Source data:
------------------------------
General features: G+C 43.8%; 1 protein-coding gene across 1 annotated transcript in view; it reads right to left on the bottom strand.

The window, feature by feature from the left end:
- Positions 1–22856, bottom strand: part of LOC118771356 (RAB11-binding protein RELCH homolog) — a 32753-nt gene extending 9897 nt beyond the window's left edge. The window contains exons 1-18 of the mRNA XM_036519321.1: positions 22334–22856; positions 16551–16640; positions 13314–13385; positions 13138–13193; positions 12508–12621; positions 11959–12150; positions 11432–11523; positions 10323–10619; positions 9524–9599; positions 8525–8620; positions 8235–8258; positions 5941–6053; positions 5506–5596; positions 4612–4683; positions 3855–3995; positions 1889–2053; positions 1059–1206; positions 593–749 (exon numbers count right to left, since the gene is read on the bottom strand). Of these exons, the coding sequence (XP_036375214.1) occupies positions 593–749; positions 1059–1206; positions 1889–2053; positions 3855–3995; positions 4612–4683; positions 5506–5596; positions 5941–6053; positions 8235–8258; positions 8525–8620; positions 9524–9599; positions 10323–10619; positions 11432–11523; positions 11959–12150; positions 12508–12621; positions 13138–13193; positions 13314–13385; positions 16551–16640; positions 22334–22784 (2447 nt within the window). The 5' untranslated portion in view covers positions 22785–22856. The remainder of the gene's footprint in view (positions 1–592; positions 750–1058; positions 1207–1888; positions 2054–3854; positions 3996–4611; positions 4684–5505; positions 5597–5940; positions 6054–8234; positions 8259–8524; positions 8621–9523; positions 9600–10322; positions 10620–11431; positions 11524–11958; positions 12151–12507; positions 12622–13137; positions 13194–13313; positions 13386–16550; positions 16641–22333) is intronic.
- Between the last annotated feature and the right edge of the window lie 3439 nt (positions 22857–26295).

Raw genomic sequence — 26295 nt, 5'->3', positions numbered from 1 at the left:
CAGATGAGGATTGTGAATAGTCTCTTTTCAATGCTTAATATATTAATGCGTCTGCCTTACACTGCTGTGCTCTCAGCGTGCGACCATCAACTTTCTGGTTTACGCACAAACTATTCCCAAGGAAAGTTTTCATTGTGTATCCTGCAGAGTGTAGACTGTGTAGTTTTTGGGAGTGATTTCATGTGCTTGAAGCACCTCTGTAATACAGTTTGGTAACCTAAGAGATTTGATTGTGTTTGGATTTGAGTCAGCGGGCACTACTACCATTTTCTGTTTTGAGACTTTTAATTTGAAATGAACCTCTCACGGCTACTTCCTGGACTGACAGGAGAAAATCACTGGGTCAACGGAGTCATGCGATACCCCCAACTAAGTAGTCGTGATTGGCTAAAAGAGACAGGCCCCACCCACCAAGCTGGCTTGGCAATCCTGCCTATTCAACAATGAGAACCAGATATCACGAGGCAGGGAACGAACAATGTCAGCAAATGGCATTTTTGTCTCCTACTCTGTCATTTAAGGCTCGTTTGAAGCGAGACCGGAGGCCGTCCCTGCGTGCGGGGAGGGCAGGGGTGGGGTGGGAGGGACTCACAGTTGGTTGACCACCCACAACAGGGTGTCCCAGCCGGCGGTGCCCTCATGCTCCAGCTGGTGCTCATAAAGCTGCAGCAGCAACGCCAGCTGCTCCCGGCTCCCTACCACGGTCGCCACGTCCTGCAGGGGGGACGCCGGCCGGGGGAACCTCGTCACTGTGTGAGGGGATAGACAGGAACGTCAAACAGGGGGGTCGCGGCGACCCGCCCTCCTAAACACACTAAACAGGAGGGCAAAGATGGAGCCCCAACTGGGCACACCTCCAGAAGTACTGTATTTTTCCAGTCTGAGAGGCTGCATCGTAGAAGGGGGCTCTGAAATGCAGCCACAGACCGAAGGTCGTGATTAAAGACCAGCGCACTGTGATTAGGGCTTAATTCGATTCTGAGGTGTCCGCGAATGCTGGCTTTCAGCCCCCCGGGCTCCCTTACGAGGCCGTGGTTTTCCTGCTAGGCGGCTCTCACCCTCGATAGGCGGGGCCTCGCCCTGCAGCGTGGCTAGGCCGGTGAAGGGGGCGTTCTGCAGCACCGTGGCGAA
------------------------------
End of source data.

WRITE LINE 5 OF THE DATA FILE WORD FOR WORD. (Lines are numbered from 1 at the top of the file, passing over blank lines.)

Raw genomic sequence — 26295 nt, 5'->3', positions numbered from 1 at the left: